The attack was launched from 2 attack skiffs, with pirates firing small arms and rocket propelled grenades at the merchant vessel. The vessel was stopped and boarded by at least 4 pirates.
The safety of the hostages (18 Syrians and 1 Sri Lankan) is unknown.
MV Suez
Somali pirates attempted to hijack the MV Suez which had just been release by pirates on Sunday and was on her way to Eritrea for ships stores and a crew change.
She was attacked by 4 armed pirates on a skiff. One pirate managed to get on-board but was overpowered by the crew. He jumped overboard leaving his AK-47 on the Suez.
She is now heading to Salalah with a naval escort.
The Egyptian owned general cargo vessel was hijacked in the Gulf of Aden on August 2, 2010 as she transited from Pakistan to Eritrea.
The crew is comprised of six Indians, four Pakistanis, and 12 Egyptians. Other sources report 11 Egyptians on board.


Sunday, June 12, 2011

Maritime Security Personnel Freed in Eritrea

As Reported HERE

British men held in Eritrea freed

Four men who were being held on charges of spying and terrorism have been released after five months in captivity

Four British men held on spying and terrorism charges in the Horn of Africa state of Eritrea have been freed after five months in captivity.
The two ex-Marine guards and two civilian crew members, working for an anti-piracy security firm, were expected to land at Heathrow airport late tonight.
But questions remained over the security contractors' activities in the isolationist country, including official allegations that they set up a "military base" on a remote island and stashed sniper rifles, silencers, pistols and "poison-tipped" bullets "intended for perpetrating acts of terrorism and sabotage".
The men worked for British maritime security company Protection Vessels International, which said they made an unscheduled stop in Eritrea last December owing to rough weather while en route to provide security for ships in an area where piracy is rife. PVI claimed they were arrested because of "confusion over fuel payments".
But Eritrea's government insisted that the men were detained as they tried to leave Eritrean waters without permission, and said its searches then uncovered a weapons cache on the island of Romia. The government alleged that a total of 21 PVI employees were involved in crimes "against Eritrean sovereignty", and that four were caught while trying to escape.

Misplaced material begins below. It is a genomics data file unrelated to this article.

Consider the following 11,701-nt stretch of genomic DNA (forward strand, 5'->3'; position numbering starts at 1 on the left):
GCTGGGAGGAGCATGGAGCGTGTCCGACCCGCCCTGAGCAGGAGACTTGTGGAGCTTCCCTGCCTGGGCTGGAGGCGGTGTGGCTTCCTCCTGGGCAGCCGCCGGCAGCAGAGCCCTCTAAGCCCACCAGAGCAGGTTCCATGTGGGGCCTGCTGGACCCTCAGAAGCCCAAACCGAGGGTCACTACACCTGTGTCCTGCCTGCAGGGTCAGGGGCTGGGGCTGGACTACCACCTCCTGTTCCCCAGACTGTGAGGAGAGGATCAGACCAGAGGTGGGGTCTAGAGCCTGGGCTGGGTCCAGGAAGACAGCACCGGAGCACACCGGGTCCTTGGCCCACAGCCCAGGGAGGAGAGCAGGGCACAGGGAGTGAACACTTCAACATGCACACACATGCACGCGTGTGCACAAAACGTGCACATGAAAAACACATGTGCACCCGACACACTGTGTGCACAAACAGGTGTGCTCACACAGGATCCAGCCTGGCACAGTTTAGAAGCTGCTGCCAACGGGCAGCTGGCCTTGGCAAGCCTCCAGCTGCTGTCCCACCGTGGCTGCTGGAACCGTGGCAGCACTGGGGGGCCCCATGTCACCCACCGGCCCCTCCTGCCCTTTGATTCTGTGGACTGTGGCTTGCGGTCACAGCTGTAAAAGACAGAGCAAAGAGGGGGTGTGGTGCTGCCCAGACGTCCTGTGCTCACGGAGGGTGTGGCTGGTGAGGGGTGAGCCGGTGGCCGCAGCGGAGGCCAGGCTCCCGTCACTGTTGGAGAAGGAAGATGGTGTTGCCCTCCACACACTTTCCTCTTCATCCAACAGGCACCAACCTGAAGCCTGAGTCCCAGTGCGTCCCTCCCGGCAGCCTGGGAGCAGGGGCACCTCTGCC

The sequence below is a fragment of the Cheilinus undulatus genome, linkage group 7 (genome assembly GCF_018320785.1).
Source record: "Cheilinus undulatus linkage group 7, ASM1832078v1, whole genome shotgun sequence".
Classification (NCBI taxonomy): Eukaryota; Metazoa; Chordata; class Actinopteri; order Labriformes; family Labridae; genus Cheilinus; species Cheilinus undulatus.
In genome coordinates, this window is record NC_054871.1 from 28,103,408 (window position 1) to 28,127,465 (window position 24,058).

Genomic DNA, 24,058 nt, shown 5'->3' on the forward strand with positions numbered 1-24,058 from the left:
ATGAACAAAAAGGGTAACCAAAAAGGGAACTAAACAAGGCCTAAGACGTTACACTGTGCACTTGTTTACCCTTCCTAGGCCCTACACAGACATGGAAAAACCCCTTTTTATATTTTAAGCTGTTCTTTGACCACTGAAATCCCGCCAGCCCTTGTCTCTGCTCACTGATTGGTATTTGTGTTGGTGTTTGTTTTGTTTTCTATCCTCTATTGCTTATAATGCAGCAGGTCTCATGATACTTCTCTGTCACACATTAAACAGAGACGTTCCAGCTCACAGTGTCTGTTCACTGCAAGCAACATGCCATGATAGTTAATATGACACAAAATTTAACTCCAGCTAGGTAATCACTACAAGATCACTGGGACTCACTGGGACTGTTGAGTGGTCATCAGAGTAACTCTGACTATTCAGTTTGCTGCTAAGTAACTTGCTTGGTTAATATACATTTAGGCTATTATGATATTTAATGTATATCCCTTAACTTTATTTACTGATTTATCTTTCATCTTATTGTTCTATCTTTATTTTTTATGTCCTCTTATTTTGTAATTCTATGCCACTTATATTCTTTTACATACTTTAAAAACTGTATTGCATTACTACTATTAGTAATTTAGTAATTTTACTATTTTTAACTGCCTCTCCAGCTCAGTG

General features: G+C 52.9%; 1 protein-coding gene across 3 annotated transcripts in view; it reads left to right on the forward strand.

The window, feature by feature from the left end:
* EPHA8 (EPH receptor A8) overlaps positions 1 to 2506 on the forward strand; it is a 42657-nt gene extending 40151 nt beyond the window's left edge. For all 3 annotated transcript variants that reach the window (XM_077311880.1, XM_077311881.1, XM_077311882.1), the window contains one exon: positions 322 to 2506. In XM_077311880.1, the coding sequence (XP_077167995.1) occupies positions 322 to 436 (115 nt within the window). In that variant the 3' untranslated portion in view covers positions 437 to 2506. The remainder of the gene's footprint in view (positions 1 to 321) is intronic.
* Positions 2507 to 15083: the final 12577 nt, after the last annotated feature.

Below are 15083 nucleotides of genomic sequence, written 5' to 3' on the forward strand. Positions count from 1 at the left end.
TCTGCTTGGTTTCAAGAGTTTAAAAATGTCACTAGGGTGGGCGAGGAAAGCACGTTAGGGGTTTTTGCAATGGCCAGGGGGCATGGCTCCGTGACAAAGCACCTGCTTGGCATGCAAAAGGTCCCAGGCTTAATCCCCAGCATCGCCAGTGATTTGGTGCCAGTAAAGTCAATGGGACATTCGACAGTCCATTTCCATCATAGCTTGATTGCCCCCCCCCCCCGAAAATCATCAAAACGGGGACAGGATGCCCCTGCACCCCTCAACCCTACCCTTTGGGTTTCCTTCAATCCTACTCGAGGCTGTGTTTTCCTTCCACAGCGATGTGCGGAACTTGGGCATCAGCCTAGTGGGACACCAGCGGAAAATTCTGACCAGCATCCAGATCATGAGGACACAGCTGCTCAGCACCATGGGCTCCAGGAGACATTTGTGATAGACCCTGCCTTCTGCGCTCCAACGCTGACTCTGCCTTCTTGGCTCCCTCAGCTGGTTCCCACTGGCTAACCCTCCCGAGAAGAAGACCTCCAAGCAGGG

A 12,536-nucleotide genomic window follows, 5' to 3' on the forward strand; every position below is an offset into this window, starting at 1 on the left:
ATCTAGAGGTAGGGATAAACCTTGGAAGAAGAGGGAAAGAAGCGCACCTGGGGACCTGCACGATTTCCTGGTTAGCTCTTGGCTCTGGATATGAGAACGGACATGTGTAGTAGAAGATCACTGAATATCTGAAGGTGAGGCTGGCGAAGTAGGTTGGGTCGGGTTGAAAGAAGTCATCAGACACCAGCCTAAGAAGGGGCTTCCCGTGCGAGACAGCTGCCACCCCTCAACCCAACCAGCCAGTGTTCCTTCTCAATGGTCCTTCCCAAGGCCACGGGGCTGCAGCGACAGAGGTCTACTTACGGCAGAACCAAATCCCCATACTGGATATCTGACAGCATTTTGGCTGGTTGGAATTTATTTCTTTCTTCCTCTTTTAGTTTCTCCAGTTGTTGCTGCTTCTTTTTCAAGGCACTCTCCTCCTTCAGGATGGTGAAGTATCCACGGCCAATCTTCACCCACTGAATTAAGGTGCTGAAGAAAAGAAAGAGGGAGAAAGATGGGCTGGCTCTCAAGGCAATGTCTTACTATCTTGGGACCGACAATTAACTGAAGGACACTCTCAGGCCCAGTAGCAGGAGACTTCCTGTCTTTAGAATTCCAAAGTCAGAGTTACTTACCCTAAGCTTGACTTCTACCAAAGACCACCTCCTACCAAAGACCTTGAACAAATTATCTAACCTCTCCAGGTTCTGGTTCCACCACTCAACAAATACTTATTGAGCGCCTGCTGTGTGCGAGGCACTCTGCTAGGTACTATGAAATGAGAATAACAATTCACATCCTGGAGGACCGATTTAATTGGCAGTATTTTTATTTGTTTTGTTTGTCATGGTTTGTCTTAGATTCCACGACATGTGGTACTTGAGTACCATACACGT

"On 19 December, 21 members of the PVI (including those four detained) infiltrated and deployed different types of weapons, poison-tipped bullets, bulletproof vests, specialised communication equipment and infrared night-vision binoculars in the sovereign Eritrean island of Romia," a government press release said last week.
"There is high possibility that such military hardware is intended for perpetrating acts of terrorism and sabotage. Hence, the members are accountable for infiltrating into the sovereign Eritrean island of Romia and stashing weaponry, for orchestrating acts of espionage and terrorism."
The statement also claimed that 11 seamen stayed in hiding on Romia for four days, along with military hardware, equipment and communication facilities. "These seamen were given directives to keep guard in twos and to pose as 'tourists keen to observe sharks'," it said, proving that the PVI had been using Romia "as its military base and arms depot".
PVI employs former British marines to provide armed on-board security and escort vessels for shipping operating in the Gulf of Aden and the Indian Ocean. It has denied Eritrea's claims.
Paul Gibbins, a company spokesman, said this was the worst event in the company's two-year history and a full investigation would be conducted into what had gone wrong.
"We need to find out what the pinch point was. Was there a confusion over the fuel? Was there an issue over the vessel's departure? We just don't know at this stage," he said. "The whole episode has been a series of unfortunate events."
Gibbins denied that the company was involved "any espionage or acts of assassination". He said that the ship had been forced to stop in Massawa for a crucial fuel resupply and equipment repair.